Exodus 1

8 It would be difficult to believe that no record survived. At the very least, Joseph's coffin remained. The new Pharaoh either did not care about history or simply did not respect the memory of Joseph.
9 The Israelites had managed to keep their national identity, although they only lived a few miles from the center of Egyptian society. The Israelites were numerous, and their strength came from a tradition of manual labor.
10 The Egyptians were suspicious even though the Israelites had not done anything to deserve this suspicion.
11 Pharaoh decided to make slaves of the Israelites. Perhaps this is an ironic twist: Joseph, and Israelite, had the Egyptians build supply cities. Here, the Egyptians forced the Israelites to build supply cities. This difference was that Joseph was doing something good for the Egyptians. Here, the Egyptians wanted to destroy the Israelites.
12 Pharaoh's plan backfired. Instead of destroying the Israelites, they were multiplying. Since they had now made themselves enemies of Israel, it would be certain that they would rebel and join any enemy that attacked Egypt.
13 The plan was not working, so the Egyptians decided to step up the intensity.
14 This verse indicates that the Israelites were doing all the manual labor: building, farming, and tending livestock. Perhaps the Egyptians did not realize that manual labor was making the Israelites physically stronger, while they themselves were becoming weaker.
16 It is quite an irony that Pharaoh asked women dedicated to helping deliver babies to kill them instead. If sterilization or abortion had been developed in this day, Pharaoh would have undoubtedly used them. In many places today, abortions are offered as a method of birth control or reducing the offspring of "unwanted" people.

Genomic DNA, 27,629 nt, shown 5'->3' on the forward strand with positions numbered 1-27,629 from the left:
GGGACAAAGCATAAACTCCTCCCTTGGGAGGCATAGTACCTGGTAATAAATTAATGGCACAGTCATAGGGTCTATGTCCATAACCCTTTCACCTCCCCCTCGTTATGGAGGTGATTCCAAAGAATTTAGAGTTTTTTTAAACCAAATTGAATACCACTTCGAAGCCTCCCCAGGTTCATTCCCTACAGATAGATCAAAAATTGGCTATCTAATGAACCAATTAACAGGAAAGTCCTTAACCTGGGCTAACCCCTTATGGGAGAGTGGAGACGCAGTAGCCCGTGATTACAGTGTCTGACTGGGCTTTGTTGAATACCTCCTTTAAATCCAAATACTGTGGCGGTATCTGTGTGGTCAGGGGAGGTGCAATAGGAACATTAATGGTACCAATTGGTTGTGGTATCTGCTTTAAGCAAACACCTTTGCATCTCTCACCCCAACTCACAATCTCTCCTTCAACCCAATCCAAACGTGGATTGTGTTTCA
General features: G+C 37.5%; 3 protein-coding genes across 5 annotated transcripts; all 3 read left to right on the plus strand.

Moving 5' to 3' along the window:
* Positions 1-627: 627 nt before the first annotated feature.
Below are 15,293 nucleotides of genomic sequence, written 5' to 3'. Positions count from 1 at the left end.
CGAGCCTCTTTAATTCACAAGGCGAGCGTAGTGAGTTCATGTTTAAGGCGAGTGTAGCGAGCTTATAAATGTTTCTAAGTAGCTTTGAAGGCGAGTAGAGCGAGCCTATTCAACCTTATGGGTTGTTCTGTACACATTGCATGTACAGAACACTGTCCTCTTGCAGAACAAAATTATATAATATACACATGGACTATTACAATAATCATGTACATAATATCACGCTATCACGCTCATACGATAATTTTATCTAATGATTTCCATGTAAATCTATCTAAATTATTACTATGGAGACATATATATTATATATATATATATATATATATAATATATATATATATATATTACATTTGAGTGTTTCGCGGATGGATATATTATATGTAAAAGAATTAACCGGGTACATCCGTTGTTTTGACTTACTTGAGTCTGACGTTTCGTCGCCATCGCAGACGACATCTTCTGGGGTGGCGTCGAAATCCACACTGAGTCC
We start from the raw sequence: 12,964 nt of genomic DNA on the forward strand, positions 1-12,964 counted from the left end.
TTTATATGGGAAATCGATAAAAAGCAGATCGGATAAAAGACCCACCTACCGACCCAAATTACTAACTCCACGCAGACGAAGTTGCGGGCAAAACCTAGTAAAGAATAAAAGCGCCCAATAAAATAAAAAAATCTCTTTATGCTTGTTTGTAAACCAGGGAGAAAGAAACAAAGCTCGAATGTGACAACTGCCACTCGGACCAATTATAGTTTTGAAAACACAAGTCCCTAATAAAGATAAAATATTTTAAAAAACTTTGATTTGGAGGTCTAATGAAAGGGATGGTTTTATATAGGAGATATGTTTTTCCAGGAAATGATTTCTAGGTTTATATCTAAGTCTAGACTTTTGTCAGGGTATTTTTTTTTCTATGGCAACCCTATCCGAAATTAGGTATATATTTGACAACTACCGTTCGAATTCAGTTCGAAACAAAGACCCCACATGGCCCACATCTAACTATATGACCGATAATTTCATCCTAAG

Pharaoh (and other rulers like him) wanted to kill the male children for two reasons. First, the males tend to be more aggressive and take leadership roles. Secondly, if a "foreign" woman married an Egyptian, the children would be considered Egyptian.

17 Whether Pharaoh used threats or bribery, the women would not obey the Pharaoh's command because God provided better incentives. In our lives, we may have people tell us to do bad things. We must remember that no matter what people threaten, it can not compare to pleasing God. No matter what people offer, it can not compare to the reward God offers.
19 Verse 17 would indicate that this was not the whole truth, although it could have been true in many cases. It is unlikely that Pharaoh knew very much about childbearing, so he would not know if there was really any difference between Egyptian and Hebrew birthing.
20 Even if the midwives faltered in the truth before Pharaoh, they pleased God by sparing children instead of killing them.
22 Pharaoh is still reluctant to get blood on his own hands, so he forces people to drown their own sons. It is not said how Pharaoh got parents to kill their own children. Perhaps he threatened to kill the parents and their children.

This combination of genocide and infanticide must have been truly horrific. The drowning of the babies in the Nile may have been equivalent to offering sacrifices to it, since the Egyptians worshiped the Nile. It is ironic, though, that the Nile, considered a giver of life to Egypt, was to be the grave of the Hebrew people.